Emergency Preparedness for People with Disabilities
With this weekend's weather report comes to mind the needs of people with disabilities in the event of inclement weather. It usually requires a little extra planning for people who require medication or those with special equipment to consider in the event of a power outage. This advice comes straight from the American Red Cross.
Considerations for people with disabilities
Those with disabilities or other special needs often have unique needs that require more detailed planning in the event of a disaster. Consider the following actions as you prepare:
• Learn what to do in case of power outages and personal injuries. Know how to connect and start a back-up power supply for essential medical equipment.
• Consider getting a medical alert system that will allow you to call for help if you are immobilized in an emergency. Most alert systems require a working phone line, so have a back-up plan, such as a cell phone or pager, if the regular landlines are disrupted.
• If you use an electric wheelchair or scooter, have a manual wheelchair for backup.
• Teach those who may need to assist you in an emergency how to operate necessary equipment. Also, label equipment and attach laminated instructions for equipment use.
• Store back-up equipment (mobility, medical, etc.) at your neighbor’s home, school, or your workplace.
• Arrange for more than one person from your personal support network to check on you in an emergency, so there is at least one back-up if the primary person you rely on cannot.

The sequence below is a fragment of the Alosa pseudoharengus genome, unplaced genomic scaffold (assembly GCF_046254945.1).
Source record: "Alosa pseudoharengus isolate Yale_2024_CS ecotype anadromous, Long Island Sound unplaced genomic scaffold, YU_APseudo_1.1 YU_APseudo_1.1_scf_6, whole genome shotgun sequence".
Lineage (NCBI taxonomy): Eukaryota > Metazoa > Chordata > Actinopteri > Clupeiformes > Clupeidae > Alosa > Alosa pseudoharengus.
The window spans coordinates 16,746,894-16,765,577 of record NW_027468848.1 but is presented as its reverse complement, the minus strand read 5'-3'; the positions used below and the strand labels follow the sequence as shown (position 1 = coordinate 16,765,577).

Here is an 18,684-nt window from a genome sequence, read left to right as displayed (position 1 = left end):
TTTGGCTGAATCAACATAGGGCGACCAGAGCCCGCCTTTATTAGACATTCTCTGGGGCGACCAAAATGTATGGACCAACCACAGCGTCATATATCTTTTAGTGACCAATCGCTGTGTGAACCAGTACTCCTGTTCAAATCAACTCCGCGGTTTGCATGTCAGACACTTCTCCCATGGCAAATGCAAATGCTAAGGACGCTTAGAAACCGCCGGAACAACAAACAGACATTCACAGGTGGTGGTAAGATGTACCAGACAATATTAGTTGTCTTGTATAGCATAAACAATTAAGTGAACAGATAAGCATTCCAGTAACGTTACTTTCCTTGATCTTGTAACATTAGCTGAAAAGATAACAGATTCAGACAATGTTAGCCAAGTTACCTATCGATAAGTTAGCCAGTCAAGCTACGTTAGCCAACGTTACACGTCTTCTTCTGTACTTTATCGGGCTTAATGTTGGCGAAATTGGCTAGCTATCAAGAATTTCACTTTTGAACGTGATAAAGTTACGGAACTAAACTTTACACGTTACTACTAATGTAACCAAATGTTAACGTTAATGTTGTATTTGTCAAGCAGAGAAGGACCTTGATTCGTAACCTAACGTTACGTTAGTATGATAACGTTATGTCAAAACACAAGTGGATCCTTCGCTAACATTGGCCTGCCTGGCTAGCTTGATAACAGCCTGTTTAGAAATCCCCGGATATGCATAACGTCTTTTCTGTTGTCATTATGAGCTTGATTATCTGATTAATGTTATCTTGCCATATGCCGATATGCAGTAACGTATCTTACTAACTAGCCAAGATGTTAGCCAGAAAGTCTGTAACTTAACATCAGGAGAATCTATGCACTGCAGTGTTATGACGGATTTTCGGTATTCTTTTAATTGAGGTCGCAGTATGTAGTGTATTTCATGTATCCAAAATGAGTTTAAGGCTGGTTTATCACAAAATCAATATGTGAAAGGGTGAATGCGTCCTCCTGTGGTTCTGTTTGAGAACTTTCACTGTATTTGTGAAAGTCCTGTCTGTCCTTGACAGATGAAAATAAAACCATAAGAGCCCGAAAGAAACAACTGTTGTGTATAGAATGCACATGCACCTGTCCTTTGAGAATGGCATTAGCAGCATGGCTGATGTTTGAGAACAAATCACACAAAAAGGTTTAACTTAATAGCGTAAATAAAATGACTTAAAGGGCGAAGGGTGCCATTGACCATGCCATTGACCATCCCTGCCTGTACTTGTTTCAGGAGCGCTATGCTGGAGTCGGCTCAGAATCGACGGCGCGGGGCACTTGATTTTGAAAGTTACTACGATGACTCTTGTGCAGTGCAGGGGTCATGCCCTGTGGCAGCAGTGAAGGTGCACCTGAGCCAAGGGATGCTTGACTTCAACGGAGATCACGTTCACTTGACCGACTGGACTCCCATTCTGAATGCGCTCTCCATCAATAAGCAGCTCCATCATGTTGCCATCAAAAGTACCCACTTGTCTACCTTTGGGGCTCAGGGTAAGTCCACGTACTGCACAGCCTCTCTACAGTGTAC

• If you are vision impaired, deaf or hard of hearing, plan ahead for someone to convey essential emergency information to you if you are unable to use the TV or radio.
• If you use a personal care attendant obtained from an agency, check to see if the agency has special provisions for emergencies (e.g., providing services at another location should an evacuation be ordered).
• If you live in an apartment, ask the management to identify and mark accessible exits and access to all areas designated for emergency shelter or safe rooms. Ask about plans for alerting and evacuating those with sensory disabilities.
• Have a cell phone with an extra battery. If you are unable to get out of a building, you can let someone know where you are and guide them to you. Keep the numbers you may need to call with you if the 9-1-1 emergency number is overloaded.
• Learn about devices and other
technology available (PDA’s, text radio, pagers, etc.) to assist you in receiving emergency instructions and warnings from local officials.
• Be prepared to provide clear, specific and concise instructions to rescue personnel. Practice giving these instructions (verbally, pre-printed phrases, word board, etc.) clearly and quickly.
• Prepare your personal support network to assist you with anticipated reactions and emotions associated with disaster and traumatic events (i.e. confusion, thought processing and memory difficulties, agitation, fear, panic, and anxiety).
• You don’t have to be the only one prepared – encourage others to be prepared and consider volunteering or working with local authorities on disability and other special needs preparedness efforts.
For a complete guide to emergency preparedness for all members of your family including seniors, pets and children check out this handy pamphlet.